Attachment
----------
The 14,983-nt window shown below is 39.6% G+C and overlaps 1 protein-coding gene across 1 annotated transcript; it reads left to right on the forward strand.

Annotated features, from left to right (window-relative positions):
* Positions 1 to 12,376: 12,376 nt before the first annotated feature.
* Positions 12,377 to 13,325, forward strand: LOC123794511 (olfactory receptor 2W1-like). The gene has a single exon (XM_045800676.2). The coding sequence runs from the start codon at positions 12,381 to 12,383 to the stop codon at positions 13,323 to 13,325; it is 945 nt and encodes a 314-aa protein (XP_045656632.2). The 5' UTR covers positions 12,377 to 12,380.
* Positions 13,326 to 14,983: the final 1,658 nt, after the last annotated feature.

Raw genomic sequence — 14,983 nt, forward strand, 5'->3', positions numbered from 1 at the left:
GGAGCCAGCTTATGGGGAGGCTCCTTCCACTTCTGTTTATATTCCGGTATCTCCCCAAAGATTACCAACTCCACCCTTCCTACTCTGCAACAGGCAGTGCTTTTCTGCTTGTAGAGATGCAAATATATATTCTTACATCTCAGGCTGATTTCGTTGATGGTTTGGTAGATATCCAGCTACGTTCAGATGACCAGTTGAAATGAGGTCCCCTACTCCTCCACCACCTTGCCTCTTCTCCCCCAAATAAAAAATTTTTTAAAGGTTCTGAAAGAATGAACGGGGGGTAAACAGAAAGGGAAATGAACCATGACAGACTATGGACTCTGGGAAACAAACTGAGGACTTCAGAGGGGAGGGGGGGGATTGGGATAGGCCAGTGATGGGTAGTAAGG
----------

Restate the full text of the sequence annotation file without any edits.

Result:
The 14,983-nt window shown below is 39.6% G+C and overlaps 1 protein-coding gene across 1 annotated transcript; it reads left to right on the forward strand.

Annotated features, from left to right (window-relative positions):
* Positions 1 to 12,376: 12,376 nt before the first annotated feature.
* Positions 12,377 to 13,325, forward strand: LOC123794511 (olfactory receptor 2W1-like). The gene has a single exon (XM_045800676.2). The coding sequence runs from the start codon at positions 12,381 to 12,383 to the stop codon at positions 13,323 to 13,325; it is 945 nt and encodes a 314-aa protein (XP_045656632.2). The 5' UTR covers positions 12,377 to 12,380.
* Positions 13,326 to 14,983: the final 1,658 nt, after the last annotated feature.

Raw genomic sequence — 14,983 nt, forward strand, 5'->3', positions numbered from 1 at the left:
GGAGCCAGCTTATGGGGAGGCTCCTTCCACTTCTGTTTATATTCCGGTATCTCCCCAAAGATTACCAACTCCACCCTTCCTACTCTGCAACAGGCAGTGCTTTTCTGCTTGTAGAGATGCAAATATATATTCTTACATCTCAGGCTGATTTCGTTGATGGTTTGGTAGATATCCAGCTACGTTCAGATGACCAGTTGAAATGAGGTCCCCTACTCCTCCACCACCTTGCCTCTTCTCCCCCAAATAAAAAATTTTTTAAAGGTTCTGAAAGAATGAACGGGGGGTAAACAGAAAGGGAAATGAACCATGACAGACTATGGACTCTGGGAAACAAACTGAGGACTTCAGAGGGGAGGGGGGGGATTGGGATAGGCCAGTGATGGGTAGTAAGG